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Bishops Ordained for Kyrgyzstan and Kazakhstan

Small Flocks in Ex-Soviet Republics

VATICAN CITY, JUNE 7, 2006 (Zenit.org).- The Catholic Church now has two new bishops In the former Soviet republics of Kyrgyzstan and Kazakhstan.

Cardinal Angelo Sodano, Vatican secretary of state, presided over the episcopal ordinations Friday in St. Peter’s Basilica.

The new prelates are Bishop Nikolaus Messmer, 51, apostolic administrator of Kyrgyzstan, and Auxiliary Bishop Athanasius Schneider, 45, of Karaganda, Kazakhstan.

Kyrgyzstan has 5,000 Catholics in a population of 5 million. Kazakhstan has 40,000 Catholics in a population of 15 million.

“With the arrival of the two new prelates,” said Cardinal Sodano in the homily he delivered in Italian, Russian and German, “those communities will be fortified and able to continue offering their evangelical testimony in the contemporary reality.”

Bishop Messmer is being sent to Bishkek, capital of Kyrgyzstan, as guide of a new apostolic administration, in a country where Jesuits have worked for years.

Born on Dec. 19, 1954, in Karaganda, he was ordained a priest in the Society of Jesus. In 2004 he obtained a licentiate in spirituality from the Gregorian University. He has been parish priest in Bishkek and later was superior of the minor seminary of the Diocese of the Transfiguration in Novosibirsk, in the Russian Federation.

Emigrant to Germany

Auxiliary Bishop Schneider will assist Bishop Jan Pawel Lenga of Karaganda in his ministry. The latter was one of the two co-consecrating prelates, along with Archbishop Jozef Wesolowski, apostolic nuncio in Kazakhstan, Tajikistan, Kyrgyzstan and Uzbekistan.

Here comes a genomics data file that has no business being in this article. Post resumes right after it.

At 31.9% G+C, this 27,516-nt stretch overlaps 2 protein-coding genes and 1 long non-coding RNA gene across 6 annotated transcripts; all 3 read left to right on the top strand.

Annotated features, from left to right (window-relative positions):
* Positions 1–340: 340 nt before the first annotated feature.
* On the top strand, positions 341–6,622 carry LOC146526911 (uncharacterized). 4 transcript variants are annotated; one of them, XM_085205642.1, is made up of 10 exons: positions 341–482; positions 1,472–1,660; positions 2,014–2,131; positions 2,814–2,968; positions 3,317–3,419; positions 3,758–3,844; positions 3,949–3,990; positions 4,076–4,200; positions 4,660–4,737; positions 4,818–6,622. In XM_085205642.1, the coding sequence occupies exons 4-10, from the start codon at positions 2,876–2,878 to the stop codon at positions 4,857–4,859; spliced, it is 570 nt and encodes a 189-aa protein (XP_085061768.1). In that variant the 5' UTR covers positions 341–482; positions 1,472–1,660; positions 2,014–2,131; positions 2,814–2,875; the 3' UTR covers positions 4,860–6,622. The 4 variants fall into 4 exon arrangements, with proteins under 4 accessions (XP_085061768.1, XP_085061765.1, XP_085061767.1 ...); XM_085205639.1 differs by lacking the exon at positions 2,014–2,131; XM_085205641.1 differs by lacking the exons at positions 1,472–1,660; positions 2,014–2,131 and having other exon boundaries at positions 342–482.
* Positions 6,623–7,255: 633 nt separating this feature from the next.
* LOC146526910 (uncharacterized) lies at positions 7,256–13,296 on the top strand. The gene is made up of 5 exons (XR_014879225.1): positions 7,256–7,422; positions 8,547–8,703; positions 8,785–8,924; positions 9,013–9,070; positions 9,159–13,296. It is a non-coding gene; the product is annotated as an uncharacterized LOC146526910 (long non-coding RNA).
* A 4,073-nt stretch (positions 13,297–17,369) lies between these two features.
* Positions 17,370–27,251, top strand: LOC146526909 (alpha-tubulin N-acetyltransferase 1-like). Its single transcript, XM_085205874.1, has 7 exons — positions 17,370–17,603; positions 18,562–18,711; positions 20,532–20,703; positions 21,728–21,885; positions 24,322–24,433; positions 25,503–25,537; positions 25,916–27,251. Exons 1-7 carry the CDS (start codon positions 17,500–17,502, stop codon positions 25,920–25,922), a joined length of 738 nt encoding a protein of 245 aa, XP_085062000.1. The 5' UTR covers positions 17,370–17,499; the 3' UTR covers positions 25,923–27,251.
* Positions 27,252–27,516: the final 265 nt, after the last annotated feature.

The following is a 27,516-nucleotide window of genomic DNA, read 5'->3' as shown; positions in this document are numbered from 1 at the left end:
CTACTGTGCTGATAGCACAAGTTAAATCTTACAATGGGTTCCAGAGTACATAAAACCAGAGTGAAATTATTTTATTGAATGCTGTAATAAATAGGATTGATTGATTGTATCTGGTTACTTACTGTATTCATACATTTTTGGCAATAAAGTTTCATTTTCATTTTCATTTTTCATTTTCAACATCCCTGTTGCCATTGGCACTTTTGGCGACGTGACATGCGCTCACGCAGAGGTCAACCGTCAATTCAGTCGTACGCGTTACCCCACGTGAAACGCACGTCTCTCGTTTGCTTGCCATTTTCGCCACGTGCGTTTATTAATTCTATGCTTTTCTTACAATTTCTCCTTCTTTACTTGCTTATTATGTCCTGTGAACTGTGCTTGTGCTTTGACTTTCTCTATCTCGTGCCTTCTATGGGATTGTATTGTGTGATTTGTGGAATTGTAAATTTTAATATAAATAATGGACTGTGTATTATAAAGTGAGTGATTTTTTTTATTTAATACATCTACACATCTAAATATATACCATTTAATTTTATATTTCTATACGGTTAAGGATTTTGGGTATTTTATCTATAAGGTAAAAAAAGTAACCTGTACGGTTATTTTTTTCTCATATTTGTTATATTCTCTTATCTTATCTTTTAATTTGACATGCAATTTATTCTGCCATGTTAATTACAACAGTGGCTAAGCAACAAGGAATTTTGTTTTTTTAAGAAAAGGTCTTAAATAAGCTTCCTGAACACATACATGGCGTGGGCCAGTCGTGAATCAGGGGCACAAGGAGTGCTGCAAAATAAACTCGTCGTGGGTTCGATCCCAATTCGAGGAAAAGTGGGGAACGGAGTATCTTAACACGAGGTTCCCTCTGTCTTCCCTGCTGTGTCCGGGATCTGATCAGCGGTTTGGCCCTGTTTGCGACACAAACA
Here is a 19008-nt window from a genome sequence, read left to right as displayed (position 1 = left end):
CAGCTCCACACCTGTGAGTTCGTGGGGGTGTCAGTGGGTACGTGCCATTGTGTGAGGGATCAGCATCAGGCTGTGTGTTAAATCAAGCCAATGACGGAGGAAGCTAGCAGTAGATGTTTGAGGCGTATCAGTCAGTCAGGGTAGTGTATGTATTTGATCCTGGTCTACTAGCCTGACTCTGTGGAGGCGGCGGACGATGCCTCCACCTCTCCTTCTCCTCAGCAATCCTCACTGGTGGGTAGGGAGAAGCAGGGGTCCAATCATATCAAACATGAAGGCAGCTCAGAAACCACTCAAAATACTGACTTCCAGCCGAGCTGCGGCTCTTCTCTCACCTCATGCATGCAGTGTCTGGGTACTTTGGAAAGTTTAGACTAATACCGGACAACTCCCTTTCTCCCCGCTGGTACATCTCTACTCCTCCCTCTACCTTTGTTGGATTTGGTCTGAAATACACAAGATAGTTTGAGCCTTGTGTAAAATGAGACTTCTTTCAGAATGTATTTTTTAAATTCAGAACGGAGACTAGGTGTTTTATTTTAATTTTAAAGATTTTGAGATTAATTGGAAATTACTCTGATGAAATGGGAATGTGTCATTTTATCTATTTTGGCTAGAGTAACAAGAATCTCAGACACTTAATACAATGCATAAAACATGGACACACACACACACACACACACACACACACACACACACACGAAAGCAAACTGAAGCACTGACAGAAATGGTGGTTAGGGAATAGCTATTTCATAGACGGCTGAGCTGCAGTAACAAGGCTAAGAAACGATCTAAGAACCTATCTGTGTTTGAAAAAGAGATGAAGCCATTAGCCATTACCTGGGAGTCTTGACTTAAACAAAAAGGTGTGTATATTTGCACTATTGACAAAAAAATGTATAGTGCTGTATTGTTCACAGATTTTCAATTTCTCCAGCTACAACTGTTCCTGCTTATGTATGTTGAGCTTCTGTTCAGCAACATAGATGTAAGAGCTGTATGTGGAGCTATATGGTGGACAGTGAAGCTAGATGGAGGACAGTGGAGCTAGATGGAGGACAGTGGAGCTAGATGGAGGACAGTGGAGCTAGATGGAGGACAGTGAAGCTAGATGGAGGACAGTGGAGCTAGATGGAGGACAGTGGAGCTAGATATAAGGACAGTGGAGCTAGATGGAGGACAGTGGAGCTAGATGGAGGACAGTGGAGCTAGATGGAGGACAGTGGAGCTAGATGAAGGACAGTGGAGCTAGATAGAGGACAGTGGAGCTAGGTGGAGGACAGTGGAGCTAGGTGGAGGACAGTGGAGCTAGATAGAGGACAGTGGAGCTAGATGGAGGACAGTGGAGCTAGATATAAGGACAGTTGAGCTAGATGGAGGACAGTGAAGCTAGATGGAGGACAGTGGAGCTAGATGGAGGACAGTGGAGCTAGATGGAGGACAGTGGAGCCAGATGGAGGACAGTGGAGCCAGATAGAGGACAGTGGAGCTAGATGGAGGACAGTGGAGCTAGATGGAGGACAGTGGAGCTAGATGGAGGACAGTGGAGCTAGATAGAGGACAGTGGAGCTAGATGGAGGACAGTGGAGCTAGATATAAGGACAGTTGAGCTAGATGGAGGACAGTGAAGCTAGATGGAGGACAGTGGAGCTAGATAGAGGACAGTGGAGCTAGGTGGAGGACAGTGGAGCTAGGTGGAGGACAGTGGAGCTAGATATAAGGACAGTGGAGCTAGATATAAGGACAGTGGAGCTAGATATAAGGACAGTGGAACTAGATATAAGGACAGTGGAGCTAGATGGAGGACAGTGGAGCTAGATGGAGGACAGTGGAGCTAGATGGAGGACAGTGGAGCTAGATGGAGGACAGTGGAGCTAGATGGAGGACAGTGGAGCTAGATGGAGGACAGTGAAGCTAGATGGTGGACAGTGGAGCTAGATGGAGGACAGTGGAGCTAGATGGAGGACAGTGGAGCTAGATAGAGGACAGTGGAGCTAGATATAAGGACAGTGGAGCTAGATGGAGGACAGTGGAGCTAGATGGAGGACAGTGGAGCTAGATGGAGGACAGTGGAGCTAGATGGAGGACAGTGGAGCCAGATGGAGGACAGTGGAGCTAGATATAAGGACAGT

Athanasius Schneider was born in Tokmak, Kyrgyzstan, of German parents, who later emigrated to Rottweil, Germany. In 1982 he entered the Order of Canons Regular of the Holy Cross in Austria.

He studied philosophy at the University of St. Thomas Aquinas (the Angelicum) in Rome, and theology at the Sapientiae Institute of Anapolis, Brazil. Ordained a priest in March 1990, he obtained a doctorate in patristic theology in 1997. Until now he was spiritual director in the seminary and chancellor of the diocesan curia of Karaganda.

Members of the two new bishops’ families attended the ceremony in St. Peter’s.

Three brothers of Bishop Messmer, who are Jesuits, concelebrated Mass with him, as did another brother, who is a diocesan priest. Also present were three of his sisters, who are nuns, and his mother, a widow, who has consecrated herself to God.

Bishop Schneider was accompanied by two of his sisters, one of whom is a Poor Clare nun.

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